On December 1, the FTC released a staff report entitled: “Protecting Consumer Privacy in an Era of Rapid Change.”
The document was based on information gathered by FTC staff during a series of workshops that began on December 7, 2009 (notably Pearl Harbor Day), and concluded on March 17, 2009. The purpose was to “explore” privacy issues of all kinds on all types of platforms. The workshops themselves were, in turn, very much an outgrowth of the FTC’s 2009 proposed self-regulatory framework for behavioral advertising.
Back at the first workshop last December, Chairman Liebowitz plainly stated in his opening remarks that, “I’d argue that we’re at another watershed moment in privacy, and that the time is ripe for the Commission to build on the February behavioral targeting principles and to take a broader look at privacy writ large.”
We knew then where the Commission was heading and many in the industry mobilized to create the newly launched “Ad Choices” effort and the website: www.aboutads.info.
The advertising options icon is now embedded in millions of ads across the web, including those served up to consumers by the most popular search engines. The effort was nearly two years in the making, and was launched only a week or so before the FTC’s staff report was issued.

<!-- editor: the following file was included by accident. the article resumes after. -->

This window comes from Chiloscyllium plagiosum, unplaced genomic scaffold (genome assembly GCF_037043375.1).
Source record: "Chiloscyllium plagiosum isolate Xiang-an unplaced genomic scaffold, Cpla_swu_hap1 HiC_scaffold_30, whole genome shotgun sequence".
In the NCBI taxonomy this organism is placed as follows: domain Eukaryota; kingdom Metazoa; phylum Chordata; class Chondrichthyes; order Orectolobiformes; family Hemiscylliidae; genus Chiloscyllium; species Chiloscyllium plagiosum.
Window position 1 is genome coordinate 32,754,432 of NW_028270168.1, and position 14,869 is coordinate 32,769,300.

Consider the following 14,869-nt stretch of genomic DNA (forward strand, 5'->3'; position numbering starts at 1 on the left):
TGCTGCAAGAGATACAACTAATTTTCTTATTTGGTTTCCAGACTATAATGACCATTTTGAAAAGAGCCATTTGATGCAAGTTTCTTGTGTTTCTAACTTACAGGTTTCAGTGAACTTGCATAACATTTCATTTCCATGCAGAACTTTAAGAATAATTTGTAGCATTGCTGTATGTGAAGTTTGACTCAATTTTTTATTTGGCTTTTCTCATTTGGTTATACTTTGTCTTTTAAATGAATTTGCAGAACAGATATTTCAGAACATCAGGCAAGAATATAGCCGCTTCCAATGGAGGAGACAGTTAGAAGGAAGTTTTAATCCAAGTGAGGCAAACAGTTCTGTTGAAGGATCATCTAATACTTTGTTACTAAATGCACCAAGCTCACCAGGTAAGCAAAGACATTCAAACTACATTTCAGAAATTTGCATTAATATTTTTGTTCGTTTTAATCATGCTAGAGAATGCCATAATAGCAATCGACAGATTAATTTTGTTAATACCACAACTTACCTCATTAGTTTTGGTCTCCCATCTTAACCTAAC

Notably, the FTC’s chief criticism of the business community is that it has done too little, too late. This assessment has to be more than a bit frustrating for those who were part of the self-regulatory effort. As it is newly launched, no-one has been able to collect metrics or study its efficacy yet, but the FTC is on to bigger things. Namely, promoting the creation of a national “Do Not Track” system, which unlike the self-regulatory effort would not be voluntary.
The day after the report was made public, the FTC was off to Capitol Hill to testify on the creation of a “Do Not Track” mechanism, which “would likely involve placing a setting similar to a persistent cookie on a consumer’s browser, and conveying that setting to sites that the browser visits, to signal whether or not the consumer wants to be tracked or receive targeted advertisements,” according to the testimony of David Vladeck, Director of the FTC’s Bureau of Consumer Protection.
Other witnesses on the panel testified about what consumers really want and expect in terms of online privacy. The testimony was mixed and contradictory with everyone involved articulating their own views on what consumers want and need.
It would likely take a legislative effort to make a national “Do Not Track” system a reality and to implement other suggestions made in the staff report (the topic of future blogs).
Until then, the newly launched self-regulatory effort will play out, and hopefully, through the metrics that will be collected, help all parties get a better sense of what consumers’ actual preferences really are.